Close the door or ask your family members to avoid your yoga space during your practice. If you're using online classes, set up your laptop or hook up your TV to the internet. Commit to your practice and worry about other things — like what you'll make for dinner — after your session is over.
Best Yoga Poses for Beginners
Though any good beginner class — whether online or off — will walk you through the various poses you'll be doing, it can help to know what to expect. Here are a few of the most common ones (Sanskrit words, a.k.a. official yoga names, are in parentheses).
1. Forward Fold (Uttanasana)
- Start standing. Inhale as you reach your arms overhead.
- As you exhale, fold forward, hinging at the hips.
- Place your hands on the floor beside your feet or on blocks depending on your flexibility.
- Keep a slight bend in your knees and stack your hips over your knees and your knees over your ankles.
2. Cat Cow (Marjaiasana Bitilasana)
- Start on all fours with your knees under your hips and your hands under your shoulders.
- Draw your navel in toward your spine and arch your back like a cat.
- Starting at your tailbone, begin to extend your spine, vertebrae by vertebrae, until you are in a swayback position.
- Continue slowly alternating between the two.
3. Downward Facing Dog (Adho Mukha Svanasana)
- Starting on all fours, curl your toes under and lift your hips up, straightening your legs.
- Draw your shoulders down your spine away from your ears. Elongate your spine and extend the backs of the legs only as far as the hamstrings allow.
- Depending on your flexibility, bring your heels down toward the mat or stay on the balls of your feet with knees bent.
- If your heels do not touch the ground, put a bolster under your heels or pressing the heels into a wall.
4. Cobra Pose (Bhujangasana)
- Lie on your stomach with legs together, tops of the feet down and hands under your shoulders.
- With an inhale, peel the chest away from the floor.
- Roll your shoulders back and down your spine as you begin to straighten the arms as your flexibility allows. Be cautious not to go too far too soon.
- Breathe deeply and maintain awareness of the feedback your body is providing to avoid stress or strain.
5. Corpse Pose (Savasana)
- Lie on your back. Place a small pillow or rolled-up blanket under your head and/or a bolster under your knees if you want.
- Find length through your lower back and relax the pelvis and hips. Let your arms rest by your sides with your palms facing up.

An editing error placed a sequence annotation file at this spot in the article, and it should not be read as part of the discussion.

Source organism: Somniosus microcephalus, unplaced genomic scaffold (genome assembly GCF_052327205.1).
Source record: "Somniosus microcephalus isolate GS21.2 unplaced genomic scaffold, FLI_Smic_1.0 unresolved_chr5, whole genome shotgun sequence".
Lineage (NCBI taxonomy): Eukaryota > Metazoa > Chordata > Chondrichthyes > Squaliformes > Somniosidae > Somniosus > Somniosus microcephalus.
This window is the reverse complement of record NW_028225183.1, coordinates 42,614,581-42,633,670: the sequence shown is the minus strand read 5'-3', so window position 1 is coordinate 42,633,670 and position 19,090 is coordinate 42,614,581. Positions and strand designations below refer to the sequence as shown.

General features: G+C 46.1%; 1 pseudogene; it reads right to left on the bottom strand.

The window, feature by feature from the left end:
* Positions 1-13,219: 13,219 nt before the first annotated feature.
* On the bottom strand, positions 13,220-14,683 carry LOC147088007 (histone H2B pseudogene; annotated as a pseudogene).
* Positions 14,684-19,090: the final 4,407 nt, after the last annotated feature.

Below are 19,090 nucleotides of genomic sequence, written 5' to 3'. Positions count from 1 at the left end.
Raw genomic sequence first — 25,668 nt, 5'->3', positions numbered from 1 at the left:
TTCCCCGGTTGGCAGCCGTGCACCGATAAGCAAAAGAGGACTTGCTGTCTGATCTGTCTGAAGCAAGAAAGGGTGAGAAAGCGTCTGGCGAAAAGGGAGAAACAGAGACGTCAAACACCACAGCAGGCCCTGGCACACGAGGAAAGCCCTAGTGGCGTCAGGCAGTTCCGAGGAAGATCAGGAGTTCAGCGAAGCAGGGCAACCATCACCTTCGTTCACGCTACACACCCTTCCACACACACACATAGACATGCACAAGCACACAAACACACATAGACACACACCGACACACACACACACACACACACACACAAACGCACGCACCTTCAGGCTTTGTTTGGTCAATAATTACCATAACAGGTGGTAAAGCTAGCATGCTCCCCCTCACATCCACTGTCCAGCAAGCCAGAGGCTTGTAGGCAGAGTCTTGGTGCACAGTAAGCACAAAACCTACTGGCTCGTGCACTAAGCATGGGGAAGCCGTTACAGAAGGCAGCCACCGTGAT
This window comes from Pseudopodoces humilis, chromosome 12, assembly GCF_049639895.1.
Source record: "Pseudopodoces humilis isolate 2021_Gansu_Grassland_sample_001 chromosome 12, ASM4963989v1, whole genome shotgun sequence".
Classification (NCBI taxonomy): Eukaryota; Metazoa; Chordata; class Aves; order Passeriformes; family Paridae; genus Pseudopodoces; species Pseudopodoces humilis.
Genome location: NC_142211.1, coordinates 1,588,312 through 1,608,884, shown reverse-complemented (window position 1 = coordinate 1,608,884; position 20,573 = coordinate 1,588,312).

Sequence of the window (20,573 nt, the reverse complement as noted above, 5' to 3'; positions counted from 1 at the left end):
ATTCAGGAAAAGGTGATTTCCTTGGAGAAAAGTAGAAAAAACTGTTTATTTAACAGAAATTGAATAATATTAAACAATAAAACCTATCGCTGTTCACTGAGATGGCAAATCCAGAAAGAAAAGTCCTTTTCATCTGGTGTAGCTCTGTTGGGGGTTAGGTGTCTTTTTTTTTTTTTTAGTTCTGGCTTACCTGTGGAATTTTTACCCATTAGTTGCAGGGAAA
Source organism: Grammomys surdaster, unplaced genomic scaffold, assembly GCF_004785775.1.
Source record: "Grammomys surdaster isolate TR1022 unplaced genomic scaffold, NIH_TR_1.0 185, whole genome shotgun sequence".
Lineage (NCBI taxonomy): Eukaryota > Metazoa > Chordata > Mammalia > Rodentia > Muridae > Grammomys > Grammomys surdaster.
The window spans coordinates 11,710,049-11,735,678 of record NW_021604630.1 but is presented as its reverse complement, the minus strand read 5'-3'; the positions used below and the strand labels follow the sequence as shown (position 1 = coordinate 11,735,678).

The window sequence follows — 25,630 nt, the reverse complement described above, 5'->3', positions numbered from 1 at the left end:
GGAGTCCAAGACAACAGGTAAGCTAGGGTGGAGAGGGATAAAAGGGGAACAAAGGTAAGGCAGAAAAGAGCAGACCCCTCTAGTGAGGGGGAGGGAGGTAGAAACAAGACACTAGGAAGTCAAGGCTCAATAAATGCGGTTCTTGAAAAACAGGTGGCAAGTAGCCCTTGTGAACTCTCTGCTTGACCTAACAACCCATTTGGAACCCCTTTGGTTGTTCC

- Breathe with ease and relax every part of your body.
Read more: 10 Best Yoga Poses for Beginners
Equip Yourself for Success
As with most activities, starting a yoga practice is an investment, but it can be as little or as much as you want. Essentially, all you'll really need is light, comfortable clothing that allows you to move freely. A yoga mat is also good for providing cushion on hard studio floors and grip for your hands and feet, says Maclean.
Bolsters, blocks and straps are other useful props that are usually provided by studios, but you can also purchase them for your home practice. Bolsters provide extra support and take pressure off limbs in challenging and restorative postures. Blocks and straps can make certain poses easier for less-flexible practitioners, helping them achieve the correct shape of the pose without overextending.
If you're practicing at home, you'll can either buy these items or get creative, using a pillow as a bolster, a hardcover book as a block or a towel as a strap.
Read more: The 5 Best Eco-Friendly Yoga Mats
Best Tips for New Yogis
1. Cultivate a Beginner's Mindset
When starting a yoga practice, whether at home or at a studio, maintain an attitude of open-mindedness, a lack of preconceptions and an eagerness to learn. Allow yourself to notice the discomfort in your first class or in a pose you find challenging, then let it go and resume your breathing. Don't compare yourself to others in the room, McKee says. "Realize that everyone was new at one point. Give yourself the time to get there."
2. Be an Early Bird
When you head to your first class, McKee recommends arriving a little early and talking to the teacher. "Most teachers want to make you grow as a student, so if they're a good teacher, they should be able to give you some helpful hints before you delve in."
3. Practice Patience and Persistence
"I can't do yoga because I'm not flexible enough," is a common complaint McKee hears from new students. But it's also wrong. "That's the reason you would come to yoga. Most of us aren't inherently flexible or inherently able to balance on our hands, but with time and patience, it's like anything else — you can develop flexibility just like you can develop strength."
4. Don't Get Discouraged
Maclean says it's easy for beginners to compare themselves to people on social media doing complex poses and feel like you're not a "real yogi." But, she says, yoga is for everyone. "Whether you're flexible or not, just go into a yoga class and stick with it," she says. "You'll see progress immediately, if you allow it."
Instead of focusing on all the physical ways you think you don't measure up, allow yourself to let go and reap the mental and emotional benefits of your practice.
- American Osteopathic Association: The Benefits of Yoga
- The Journal of Alternative and Complementary Medicine: Effects of Hatha Yoga on Blood Pressure, Salivary α-Amylase, and Cortisol Function Among Normotensive and Prehypertensive Yout
- Medscape: Hatha Yoga Reduces Blood Pressure in Mildly Hypertensive Patients
- Ashtanga Yoga
- Kundalini Research Institute: What is Kundalini Yoga?
- Yoga Journal: Yin Yoga
- Restorative Yoga: Yoga for Stressful Times